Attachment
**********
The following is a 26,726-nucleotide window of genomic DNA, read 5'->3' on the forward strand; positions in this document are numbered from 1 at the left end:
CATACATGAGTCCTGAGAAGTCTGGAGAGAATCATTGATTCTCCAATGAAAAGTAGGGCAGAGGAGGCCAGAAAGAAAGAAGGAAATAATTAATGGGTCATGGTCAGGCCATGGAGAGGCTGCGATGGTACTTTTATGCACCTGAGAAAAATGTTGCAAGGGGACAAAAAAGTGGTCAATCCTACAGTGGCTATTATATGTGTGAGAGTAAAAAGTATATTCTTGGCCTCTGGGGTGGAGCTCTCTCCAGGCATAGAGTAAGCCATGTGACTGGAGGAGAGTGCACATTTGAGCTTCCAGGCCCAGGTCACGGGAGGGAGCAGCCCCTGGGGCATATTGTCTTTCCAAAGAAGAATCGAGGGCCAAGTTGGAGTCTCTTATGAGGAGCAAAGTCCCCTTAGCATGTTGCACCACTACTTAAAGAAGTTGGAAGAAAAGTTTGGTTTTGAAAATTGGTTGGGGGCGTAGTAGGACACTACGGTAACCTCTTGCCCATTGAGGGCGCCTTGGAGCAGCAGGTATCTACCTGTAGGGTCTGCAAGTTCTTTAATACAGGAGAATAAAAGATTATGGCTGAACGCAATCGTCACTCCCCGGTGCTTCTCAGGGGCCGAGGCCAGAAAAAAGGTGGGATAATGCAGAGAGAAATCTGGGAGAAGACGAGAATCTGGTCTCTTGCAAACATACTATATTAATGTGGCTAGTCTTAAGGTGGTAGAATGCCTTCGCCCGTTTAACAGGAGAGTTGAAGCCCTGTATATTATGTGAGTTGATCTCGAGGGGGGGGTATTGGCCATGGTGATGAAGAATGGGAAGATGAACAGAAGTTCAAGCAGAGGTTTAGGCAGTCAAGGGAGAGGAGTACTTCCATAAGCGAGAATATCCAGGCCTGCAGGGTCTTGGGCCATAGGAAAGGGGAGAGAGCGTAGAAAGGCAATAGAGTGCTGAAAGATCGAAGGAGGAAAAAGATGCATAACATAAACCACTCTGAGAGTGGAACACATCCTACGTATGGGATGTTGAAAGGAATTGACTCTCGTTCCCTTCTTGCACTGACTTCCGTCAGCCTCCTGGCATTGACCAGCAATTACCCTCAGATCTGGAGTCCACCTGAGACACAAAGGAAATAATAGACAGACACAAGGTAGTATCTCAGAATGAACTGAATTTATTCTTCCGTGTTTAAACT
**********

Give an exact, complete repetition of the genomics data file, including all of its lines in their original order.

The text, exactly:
The following is a 26,726-nucleotide window of genomic DNA, read 5'->3' on the forward strand; positions in this document are numbered from 1 at the left end:
CATACATGAGTCCTGAGAAGTCTGGAGAGAATCATTGATTCTCCAATGAAAAGTAGGGCAGAGGAGGCCAGAAAGAAAGAAGGAAATAATTAATGGGTCATGGTCAGGCCATGGAGAGGCTGCGATGGTACTTTTATGCACCTGAGAAAAATGTTGCAAGGGGACAAAAAAGTGGTCAATCCTACAGTGGCTATTATATGTGTGAGAGTAAAAAGTATATTCTTGGCCTCTGGGGTGGAGCTCTCTCCAGGCATAGAGTAAGCCATGTGACTGGAGGAGAGTGCACATTTGAGCTTCCAGGCCCAGGTCACGGGAGGGAGCAGCCCCTGGGGCATATTGTCTTTCCAAAGAAGAATCGAGGGCCAAGTTGGAGTCTCTTATGAGGAGCAAAGTCCCCTTAGCATGTTGCACCACTACTTAAAGAAGTTGGAAGAAAAGTTTGGTTTTGAAAATTGGTTGGGGGCGTAGTAGGACACTACGGTAACCTCTTGCCCATTGAGGGCGCCTTGGAGCAGCAGGTATCTACCTGTAGGGTCTGCAAGTTCTTTAATACAGGAGAATAAAAGATTATGGCTGAACGCAATCGTCACTCCCCGGTGCTTCTCAGGGGCCGAGGCCAGAAAAAAGGTGGGATAATGCAGAGAGAAATCTGGGAGAAGACGAGAATCTGGTCTCTTGCAAACATACTATATTAATGTGGCTAGTCTTAAGGTGGTAGAATGCCTTCGCCCGTTTAACAGGAGAGTTGAAGCCCTGTATATTATGTGAGTTGATCTCGAGGGGGGGGTATTGGCCATGGTGATGAAGAATGGGAAGATGAACAGAAGTTCAAGCAGAGGTTTAGGCAGTCAAGGGAGAGGAGTACTTCCATAAGCGAGAATATCCAGGCCTGCAGGGTCTTGGGCCATAGGAAAGGGGAGAGAGCGTAGAAAGGCAATAGAGTGCTGAAAGATCGAAGGAGGAAAAAGATGCATAACATAAACCACTCTGAGAGTGGAACACATCCTACGTATGGGATGTTGAAAGGAATTGACTCTCGTTCCCTTCTTGCACTGACTTCCGTCAGCCTCCTGGCATTGACCAGCAATTACCCTCAGATCTGGAGTCCACCTGAGACACAAAGGAAATAATAGACAGACACAAGGTAGTATCTCAGAATGAACTGAATTTATTCTTCCGTGTTTAAACT